Katy Perry appears genuine in her concern for her young fans. She is very involved with the Boys & Girls Clubs of America. One of her new songs, “Chained to the Rhythm,” is meant to encourage her followers to become active in their communities. In many ways, this was a family friendly show. That is, if you ignored the enticingly hot dancers who were constantly striking suggestive poses. And perhaps if you didn’t speak English well enough to decipher Perry’s song lyrics or read the word “SEX” emblazoned in lights on the performer’s blouse during her “Hot N Cold” number. I loved all of it, but wondered what the parents of her youthful fan base thought of some of the more overtly sexual aspects of the performance.

Sexuality is a part of any Katy Perry concert and should be expected. One thing that was not expected by this audience was the evening’s late start. Many attendees were clearly not accustomed to “rock time” and were frustrated by the star’s delay, not appearing until shortly after 9 p.m. It did seem odd, since at one point Perry herself thanked the audience for attending the show, “On a school night!”

The concert was advertised as beginning at 7 p.m. A duo from Canada named Purity Ring began their opening set at 7:45. An engaging couple with an impressive light show, but they were not the reason people had come. A woman behind me voiced an overly optimistic view, thinking that the time listed on her ticket meant that Perry herself would hit the stage at 7 o’clock, with Purity Ring playing earlier. Her hopes were unrealistic, of course, but even so — with an opening act starting 45 minutes late, followed by a 40-minute break before the headliner emerged – dutiful adult chaperones became restless. Some young fans simply wore out.

The interim did seem long, but it included something I had never experienced at a concert. I long ago became grudgingly accustomed to strings of commercials being shown before the feature at movie theaters. But this was the first time I was ever subjected to ads before a live performance. The tie-in made sense: These were spots advertising Cover Girl make-up, for which Katy Perry is a spokeswoman. They were brief, well produced, and showed the star’s natural beauty. Actually, it was nice to see her face without the extreme costumes of the concert. But they were still commercials.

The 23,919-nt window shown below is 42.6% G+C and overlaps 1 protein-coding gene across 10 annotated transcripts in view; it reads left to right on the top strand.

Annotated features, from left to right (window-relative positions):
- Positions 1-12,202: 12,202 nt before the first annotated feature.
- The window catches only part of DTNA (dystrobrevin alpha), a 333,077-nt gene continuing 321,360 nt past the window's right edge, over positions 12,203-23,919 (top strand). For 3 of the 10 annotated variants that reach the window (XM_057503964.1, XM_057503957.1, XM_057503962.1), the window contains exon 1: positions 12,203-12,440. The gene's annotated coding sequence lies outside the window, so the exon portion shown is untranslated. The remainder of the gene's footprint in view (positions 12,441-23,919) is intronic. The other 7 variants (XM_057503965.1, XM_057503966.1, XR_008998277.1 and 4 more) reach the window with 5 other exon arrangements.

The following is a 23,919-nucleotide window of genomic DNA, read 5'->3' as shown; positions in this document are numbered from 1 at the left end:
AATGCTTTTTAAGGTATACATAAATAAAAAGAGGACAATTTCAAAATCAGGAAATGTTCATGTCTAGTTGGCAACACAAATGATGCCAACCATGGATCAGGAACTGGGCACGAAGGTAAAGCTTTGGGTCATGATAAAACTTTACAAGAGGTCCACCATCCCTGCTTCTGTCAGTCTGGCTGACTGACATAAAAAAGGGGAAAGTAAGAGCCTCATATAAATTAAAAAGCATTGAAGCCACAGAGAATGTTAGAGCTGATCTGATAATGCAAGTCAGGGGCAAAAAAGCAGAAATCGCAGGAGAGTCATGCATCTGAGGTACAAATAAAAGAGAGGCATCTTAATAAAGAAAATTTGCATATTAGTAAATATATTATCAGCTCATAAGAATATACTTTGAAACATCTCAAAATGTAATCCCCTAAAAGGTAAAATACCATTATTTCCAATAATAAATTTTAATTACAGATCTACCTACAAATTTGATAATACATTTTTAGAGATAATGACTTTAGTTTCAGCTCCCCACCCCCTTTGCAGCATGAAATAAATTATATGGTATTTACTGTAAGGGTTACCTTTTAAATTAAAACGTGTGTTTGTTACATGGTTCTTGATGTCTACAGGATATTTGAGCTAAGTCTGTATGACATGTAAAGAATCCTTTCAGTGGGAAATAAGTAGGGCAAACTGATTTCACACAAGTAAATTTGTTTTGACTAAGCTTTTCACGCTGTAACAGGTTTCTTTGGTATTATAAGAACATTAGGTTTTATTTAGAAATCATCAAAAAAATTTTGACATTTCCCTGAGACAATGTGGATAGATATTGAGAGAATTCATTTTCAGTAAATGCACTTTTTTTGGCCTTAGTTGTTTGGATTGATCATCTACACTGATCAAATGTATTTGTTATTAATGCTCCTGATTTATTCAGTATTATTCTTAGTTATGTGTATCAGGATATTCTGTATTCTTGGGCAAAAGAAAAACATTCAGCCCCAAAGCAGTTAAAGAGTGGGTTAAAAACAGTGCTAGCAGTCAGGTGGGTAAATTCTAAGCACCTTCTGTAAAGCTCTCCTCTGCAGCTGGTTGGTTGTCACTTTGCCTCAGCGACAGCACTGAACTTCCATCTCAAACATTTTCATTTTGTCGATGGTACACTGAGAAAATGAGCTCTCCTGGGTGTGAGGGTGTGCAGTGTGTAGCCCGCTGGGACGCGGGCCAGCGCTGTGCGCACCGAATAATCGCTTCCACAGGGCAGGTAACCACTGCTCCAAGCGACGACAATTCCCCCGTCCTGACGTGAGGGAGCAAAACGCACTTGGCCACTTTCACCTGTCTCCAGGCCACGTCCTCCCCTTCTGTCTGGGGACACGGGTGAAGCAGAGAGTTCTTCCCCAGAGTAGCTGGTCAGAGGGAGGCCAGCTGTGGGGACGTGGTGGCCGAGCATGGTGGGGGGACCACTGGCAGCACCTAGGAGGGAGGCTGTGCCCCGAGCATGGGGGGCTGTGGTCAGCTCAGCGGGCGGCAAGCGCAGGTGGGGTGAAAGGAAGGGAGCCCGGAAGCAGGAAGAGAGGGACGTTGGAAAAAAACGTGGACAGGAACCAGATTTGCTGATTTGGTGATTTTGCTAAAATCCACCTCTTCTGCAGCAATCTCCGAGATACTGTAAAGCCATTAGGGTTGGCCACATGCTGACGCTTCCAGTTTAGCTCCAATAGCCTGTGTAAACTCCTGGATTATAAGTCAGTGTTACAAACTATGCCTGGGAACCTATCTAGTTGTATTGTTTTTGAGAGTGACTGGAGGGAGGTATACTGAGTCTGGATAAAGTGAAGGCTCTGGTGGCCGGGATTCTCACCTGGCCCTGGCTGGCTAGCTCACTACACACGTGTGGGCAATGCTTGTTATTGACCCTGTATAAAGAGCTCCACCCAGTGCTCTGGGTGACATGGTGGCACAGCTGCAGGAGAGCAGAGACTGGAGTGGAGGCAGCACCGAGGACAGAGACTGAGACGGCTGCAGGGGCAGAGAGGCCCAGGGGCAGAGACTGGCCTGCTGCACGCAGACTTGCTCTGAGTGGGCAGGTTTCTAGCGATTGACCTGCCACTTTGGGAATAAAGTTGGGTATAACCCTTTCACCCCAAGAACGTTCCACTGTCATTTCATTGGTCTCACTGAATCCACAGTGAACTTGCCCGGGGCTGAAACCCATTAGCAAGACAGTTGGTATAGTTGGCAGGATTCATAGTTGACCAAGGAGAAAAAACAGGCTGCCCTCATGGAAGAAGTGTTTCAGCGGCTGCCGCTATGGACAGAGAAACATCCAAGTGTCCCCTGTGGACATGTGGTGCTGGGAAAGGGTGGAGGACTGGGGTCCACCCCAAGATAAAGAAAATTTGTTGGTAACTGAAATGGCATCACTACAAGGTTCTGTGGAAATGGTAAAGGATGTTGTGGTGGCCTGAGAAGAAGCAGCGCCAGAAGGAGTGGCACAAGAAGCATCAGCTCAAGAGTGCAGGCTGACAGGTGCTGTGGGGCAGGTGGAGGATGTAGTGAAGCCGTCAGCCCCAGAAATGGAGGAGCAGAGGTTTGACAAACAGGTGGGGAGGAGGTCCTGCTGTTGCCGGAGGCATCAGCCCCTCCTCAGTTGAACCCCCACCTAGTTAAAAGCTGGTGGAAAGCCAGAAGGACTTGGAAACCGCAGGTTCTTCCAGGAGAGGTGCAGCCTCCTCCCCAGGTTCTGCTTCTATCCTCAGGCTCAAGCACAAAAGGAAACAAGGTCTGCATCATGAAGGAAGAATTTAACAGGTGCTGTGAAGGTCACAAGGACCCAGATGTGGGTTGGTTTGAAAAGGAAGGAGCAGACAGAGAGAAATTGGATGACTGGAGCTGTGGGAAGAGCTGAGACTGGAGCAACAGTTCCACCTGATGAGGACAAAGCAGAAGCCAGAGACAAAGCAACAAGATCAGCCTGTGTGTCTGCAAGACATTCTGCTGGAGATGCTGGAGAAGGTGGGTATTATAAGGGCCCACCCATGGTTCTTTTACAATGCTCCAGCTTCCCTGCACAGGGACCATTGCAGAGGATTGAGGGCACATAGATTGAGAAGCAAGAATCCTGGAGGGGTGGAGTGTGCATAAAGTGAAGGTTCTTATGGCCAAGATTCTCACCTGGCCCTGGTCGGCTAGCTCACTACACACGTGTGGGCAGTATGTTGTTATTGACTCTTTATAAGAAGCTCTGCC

After about an hour into Katy Perry’s set, those who had expected an early night began their homeward trek. While the weary departed, Perry held one more interaction with the audience, and this last interlude was the audience’s favorite. Perry wanted “a dad” to join her on stage for a basketball free-throw competition before playing her recent hit, “Swish Swish.” She spotted a khaki-clad candidate far up in the stands. The surprised father was quickly escorted to the stage to shoot hoops with Perry. I’m sure this segment is not always as successful as it was on this night in Milwaukee, but the self-proclaimed “Brad the Dad” was comfortable in the unexpected limelight. And he won the contest, 3-2. Perry was clearly having fun with a guy who knew how to handle the impromptu situation. By placing these sort of quirky pieces in her show, Perry made certain that the concert never become too slick or impersonal.

As the concert came to an end, Perry made a reference to the length of her current tour. “When we go out on the road, we go OUT!” — indicating that Milwaukee was week 12 of a 48-week run. I found that remarkable — to do this exhaustive of a show for such a prolonged tour. But I checked her itinerary and it’s true: She is on the road in the U.S. through early February and then plays dates in the rest of the world until late August. Katy Perry’s official title for this outing is “Witness: The Tour.” It’s a clever use of her latest album title, Witness, but I agree with the sentiment: People should witness this tour. Call me; I’m ready to see it again.

Tom Wilmeth is the author of ‘Sound Bites: A Lifetime of Listening,’ which has earned raves from the likes of Gary Burton and Hal Holbrook. It’s available now from Muleshoe Press via Amazon.

Tom Wilmeth

Tom Wilmeth

Tom Wilmeth, an English faculty member at Concordia University-Wisconsin since 1991, has given presentations and published widely on the topics of literature and music. Author of 'Sound Bites: A Lifetime of Listening,' he earned a Ph.D. at Texas A&M in College Station. Contact Something Else! at reviews@somethingelsereviews.com.
Tom Wilmeth